The movement to revoke Oppenheimer’s security clearance, Bird and Sherwin argue, was led by Lewis Strauss—the chairman of the AEC. Bird and Sherwin write that Strauss’s disdain of Oppenheimer was deep-seated; in his 1949 testimony before the Joint Committee on Atomic Energy, Oppenheimer had embarrassed Strauss by sharply refuting Strauss’s testimony about the importance of isotopes in developing nuclear weapons.
After many confrontations with Oppenheimer about nuclear policy in the early 1950s, Strauss began plotting to get Oppenheimer’s security clearance revoked. According to Bird and Sherwin, he first contacted William Borden, the AEC’s staff director who felt similarly about Oppenheimer and provided Borden access to Oppenheimer’s security file. On the basis of this file, Strauss helped Borden compose a brief alleging Oppenheimer was likely a Soviet agent. Bird and Sherwin say that this brief led to an FBI report that convinced the Eisenhower administration to conduct an AEC hearing to revoke Oppenheimer’s security clearance.
Strauss’s Illicit Tactics Throughout the Hearing
As the AEC’s chairman, Strauss had the authority to decide the three members of the AEC panel that would judge Oppenheimer. In addition to this authority, Bird and Sherwin argue, Strauss consistently employed illicit tactics throughout the hearing to predetermine the verdict against Oppenheimer.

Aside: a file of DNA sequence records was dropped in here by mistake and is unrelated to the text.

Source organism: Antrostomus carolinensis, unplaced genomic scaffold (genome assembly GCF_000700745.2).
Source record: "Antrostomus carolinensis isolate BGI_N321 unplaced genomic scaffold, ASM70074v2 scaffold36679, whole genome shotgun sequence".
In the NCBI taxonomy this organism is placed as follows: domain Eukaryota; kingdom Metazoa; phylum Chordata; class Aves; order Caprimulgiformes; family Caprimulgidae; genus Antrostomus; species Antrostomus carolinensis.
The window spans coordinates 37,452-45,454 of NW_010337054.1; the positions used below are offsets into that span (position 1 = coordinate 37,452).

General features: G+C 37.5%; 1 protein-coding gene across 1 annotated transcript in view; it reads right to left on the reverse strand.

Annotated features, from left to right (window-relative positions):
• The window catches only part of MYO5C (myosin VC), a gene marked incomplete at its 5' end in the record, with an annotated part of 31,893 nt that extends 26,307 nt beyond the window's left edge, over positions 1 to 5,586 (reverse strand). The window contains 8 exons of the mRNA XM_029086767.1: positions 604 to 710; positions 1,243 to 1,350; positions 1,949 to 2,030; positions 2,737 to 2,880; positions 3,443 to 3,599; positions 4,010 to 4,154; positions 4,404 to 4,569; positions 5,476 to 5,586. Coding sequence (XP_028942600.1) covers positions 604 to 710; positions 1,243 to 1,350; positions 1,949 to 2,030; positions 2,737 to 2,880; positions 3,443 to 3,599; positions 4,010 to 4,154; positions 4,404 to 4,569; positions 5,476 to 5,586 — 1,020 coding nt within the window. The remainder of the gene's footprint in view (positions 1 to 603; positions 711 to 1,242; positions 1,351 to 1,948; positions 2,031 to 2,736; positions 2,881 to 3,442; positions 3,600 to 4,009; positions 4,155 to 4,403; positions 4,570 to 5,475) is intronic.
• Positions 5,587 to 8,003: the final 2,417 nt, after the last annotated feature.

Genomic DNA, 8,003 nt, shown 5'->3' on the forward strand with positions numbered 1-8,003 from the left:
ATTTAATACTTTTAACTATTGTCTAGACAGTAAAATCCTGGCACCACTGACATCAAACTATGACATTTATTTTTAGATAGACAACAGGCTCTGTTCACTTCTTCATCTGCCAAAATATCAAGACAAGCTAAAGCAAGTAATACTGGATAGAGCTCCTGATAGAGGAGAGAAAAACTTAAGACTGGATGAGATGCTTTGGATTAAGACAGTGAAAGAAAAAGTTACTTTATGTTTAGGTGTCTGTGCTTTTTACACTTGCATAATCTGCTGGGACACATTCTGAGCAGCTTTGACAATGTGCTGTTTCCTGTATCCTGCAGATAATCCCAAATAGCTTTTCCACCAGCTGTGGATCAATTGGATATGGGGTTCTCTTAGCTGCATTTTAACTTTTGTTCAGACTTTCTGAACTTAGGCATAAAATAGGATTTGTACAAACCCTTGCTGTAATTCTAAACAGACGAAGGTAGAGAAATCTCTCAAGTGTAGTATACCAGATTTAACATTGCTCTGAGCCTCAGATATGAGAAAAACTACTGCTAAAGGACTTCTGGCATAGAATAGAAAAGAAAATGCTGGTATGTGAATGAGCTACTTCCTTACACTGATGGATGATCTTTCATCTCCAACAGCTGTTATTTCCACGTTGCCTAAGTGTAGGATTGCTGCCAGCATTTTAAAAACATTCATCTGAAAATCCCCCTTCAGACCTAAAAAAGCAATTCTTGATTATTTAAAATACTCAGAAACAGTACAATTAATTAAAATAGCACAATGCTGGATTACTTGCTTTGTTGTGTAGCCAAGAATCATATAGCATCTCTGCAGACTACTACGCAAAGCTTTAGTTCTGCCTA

Tactic #1: Biasing the Board
First, Bird and Sherwin point out that even before the hearing, Strauss actively biased the panel against Oppenheimer. They write that Strauss arranged for the panel members to read Oppenheimer’s FBI security file before the hearing—in the presence of prosecuting attorney Roger Robb, at that. Without Oppenheimer’s defense present, Robb personally guided the board through the most damning portions of Oppenheimer’s security file. As Bird and Sherwin relate, this violated the basic legal principle of tabula rasa—that juries approach trials with a clean slate and no preconceived opinions of the defendant.
Tactic #2: Handicapping Oppenheimer’s Lawyers
Further, Bird and Sherwin observe that Strauss handicapped Oppenheimer’s lawyers by denying them a security clearance while providing one for the prosecuting lawyers. As a result, Oppenheimer’s lawyers often lacked access to the evidence presented to the panel, making it impossible for them to respond to the prosecution’s accusations.
Tactic #3: Illegal FBI Wiretaps
Finally, Bird and Sherwin write that Strauss had access to illegal FBI wiretaps of Oppenheimer’s conversations with his lawyers. As a result, Strauss could predict the defense lawyers’ legal tactics and relay them to Robb, the prosecuting attorney. These illegal wiretaps not only violated attorney-client privilege but also provided Robb with a strategic edge throughout the hearing.
The Presentation of the Chevalier Incident
Bird and Sherwin contend that, in addition to underhanded tricks, the prosecution relied heavily on Oppenheimer’s testimony about the “Chevalier incident,” a conversation between Oppenheimer and Haakon Chevalier, his close friend and fellow Berkeley faculty member, in late 1942.